Speaking to HDT after the ceremony, Mack's Counts noted that the deal for Mobile to acquire the LR Electric took a little over three months to finalize.

“The city wants to electrify and transform into a sustainable, green city,” he said. “They’ve already done that downtown, as evidenced by multiple charging stations that have been installed for passenger vehicles. And during the acquisition process, the city had very generalized concerns — questions, really — about the usual things: the range of the truck, the length of time to charge, battery life — very common questions that we get. We were able to show them data gathered from other Mack LR Electric trials in New York City and Ocala, Florida, that range will be perfectly fine for their operations.”

Counts added that Mack has developed an online tool that anyone interested in initial assessments of electric truck performance can access and use to key in operating factors for refuse fleets (such as topography, geography, number of stops and total distance traveled) to begin to understand how these trucks will perform in their fleets.

“We encourage fleets to use that tool before we ever get to a purchase stage, so that Mack electric truck experts can definitely tell them how this product will fit in their operations,” he said.

Electric Trucks Aren't a One-All Fix

For most fleets, electric trucks will likely be only one part of a zero-emissions solution, Counts added.

“For most fleets, electric trucks will not be a one-all fix for everything,” he said. “Compressed natural gas and diesel will still have a place in their operations for a long time to come. But, the bulk of many fleets in an urban setting have routes that are within a 50-mile radius. The Mack LR Electric can easily meet those operating demands today. And crucially, as Mayor Simpson just pointed out, the availability of grant money from Volkswagen and other funds out there can offset the higher purchase price for an electric truck right now to the point that experimenting with this new technology just makes sense.”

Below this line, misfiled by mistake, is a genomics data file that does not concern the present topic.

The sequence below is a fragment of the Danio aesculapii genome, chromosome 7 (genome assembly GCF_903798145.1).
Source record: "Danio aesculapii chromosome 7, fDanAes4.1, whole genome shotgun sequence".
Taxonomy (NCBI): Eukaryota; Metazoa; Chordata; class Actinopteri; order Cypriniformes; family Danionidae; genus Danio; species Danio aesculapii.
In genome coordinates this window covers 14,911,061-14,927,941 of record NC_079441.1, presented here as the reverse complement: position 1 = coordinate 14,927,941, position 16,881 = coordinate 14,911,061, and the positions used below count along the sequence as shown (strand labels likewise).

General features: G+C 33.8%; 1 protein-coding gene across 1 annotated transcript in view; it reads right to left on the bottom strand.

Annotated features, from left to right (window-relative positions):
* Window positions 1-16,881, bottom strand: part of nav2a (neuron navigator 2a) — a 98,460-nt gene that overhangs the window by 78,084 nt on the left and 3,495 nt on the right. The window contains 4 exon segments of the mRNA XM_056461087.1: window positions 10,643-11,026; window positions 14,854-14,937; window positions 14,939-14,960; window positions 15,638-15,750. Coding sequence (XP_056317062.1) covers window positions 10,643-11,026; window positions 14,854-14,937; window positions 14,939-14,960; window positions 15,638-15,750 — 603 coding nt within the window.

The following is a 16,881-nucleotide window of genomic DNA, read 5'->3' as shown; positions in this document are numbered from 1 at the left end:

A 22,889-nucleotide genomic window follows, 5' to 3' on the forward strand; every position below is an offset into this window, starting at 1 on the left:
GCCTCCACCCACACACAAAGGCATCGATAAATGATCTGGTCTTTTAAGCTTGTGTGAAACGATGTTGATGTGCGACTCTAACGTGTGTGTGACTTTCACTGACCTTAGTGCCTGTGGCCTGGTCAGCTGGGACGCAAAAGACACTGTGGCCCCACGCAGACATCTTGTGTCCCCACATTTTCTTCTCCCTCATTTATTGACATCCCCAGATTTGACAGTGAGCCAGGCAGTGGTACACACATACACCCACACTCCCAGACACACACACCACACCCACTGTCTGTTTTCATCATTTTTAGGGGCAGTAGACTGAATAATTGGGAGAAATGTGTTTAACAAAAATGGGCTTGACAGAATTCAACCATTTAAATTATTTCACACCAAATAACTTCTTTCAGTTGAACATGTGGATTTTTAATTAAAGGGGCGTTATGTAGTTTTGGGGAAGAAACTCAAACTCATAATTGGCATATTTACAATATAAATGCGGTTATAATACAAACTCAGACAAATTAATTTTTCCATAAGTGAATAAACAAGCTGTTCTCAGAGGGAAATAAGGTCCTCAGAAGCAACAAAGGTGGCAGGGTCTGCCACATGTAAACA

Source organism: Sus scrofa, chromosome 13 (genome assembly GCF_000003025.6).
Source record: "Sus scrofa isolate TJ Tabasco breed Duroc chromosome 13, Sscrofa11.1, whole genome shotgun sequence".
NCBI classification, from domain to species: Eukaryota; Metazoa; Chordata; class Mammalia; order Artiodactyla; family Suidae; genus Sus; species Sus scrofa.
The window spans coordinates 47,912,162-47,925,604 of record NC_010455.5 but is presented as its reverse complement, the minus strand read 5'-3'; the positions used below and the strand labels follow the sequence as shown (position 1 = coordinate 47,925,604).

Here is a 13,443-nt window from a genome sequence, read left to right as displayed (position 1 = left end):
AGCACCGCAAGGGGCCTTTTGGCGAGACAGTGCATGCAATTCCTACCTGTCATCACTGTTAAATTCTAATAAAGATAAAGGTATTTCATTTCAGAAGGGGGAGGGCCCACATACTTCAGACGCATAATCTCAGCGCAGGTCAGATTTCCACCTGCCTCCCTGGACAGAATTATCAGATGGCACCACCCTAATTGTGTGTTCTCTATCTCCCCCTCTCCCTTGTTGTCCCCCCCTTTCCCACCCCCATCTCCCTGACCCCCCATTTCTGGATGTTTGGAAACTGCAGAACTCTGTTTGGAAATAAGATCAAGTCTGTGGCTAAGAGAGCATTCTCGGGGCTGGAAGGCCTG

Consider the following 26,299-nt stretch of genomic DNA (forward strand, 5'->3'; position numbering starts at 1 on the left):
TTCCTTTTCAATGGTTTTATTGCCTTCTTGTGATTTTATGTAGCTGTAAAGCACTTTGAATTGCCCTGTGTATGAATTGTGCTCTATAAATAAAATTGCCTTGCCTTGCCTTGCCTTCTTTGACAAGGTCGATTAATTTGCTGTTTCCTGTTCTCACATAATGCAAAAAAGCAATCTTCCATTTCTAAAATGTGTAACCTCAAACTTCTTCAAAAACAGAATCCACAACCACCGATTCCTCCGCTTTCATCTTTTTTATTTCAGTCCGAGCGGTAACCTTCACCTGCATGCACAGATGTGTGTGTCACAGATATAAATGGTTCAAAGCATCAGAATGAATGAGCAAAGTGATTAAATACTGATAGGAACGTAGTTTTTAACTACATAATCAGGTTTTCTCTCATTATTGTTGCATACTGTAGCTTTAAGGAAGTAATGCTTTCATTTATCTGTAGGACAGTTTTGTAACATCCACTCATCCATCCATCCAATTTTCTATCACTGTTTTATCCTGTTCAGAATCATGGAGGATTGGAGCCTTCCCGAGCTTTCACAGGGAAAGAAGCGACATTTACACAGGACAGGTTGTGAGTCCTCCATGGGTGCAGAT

Charles Sumrall, fleet manager for the city of Mobile, told HDT he was primarily interested in overall operational cost savings with the electric truck.

“We’re still very much in the exploratory stage, now,” he said. “I went to South Florida for a demonstration of the truck before we purchased it. And I was impressed by what I saw.”

Sumrall says driver analysis and feedback will be critical in the coming weeks and months as the new Mack goes through its paces.

“Mainly I’m interested in how the maintenance aspect is going to work out,” he added. “There’s no engine. No transmission. Instead we have gear motors — which are easy to maintain. We’ll have to drain fluids every six months to a year, do brake job once a year and put tires on it about every two years. So I’m interested to see how those costs eventually compare to a diesel truck.”

Originally posted on Trucking Info

About the author
Jack Roberts

Jack Roberts

Executive Editor

Jack Roberts is known for reporting on advanced technology, such as intelligent drivetrains and autonomous vehicles. A commercial driver’s license holder, he also does test drives of new equipment and covers topics such as maintenance, fuel economy, vocational and medium-duty trucks and tires.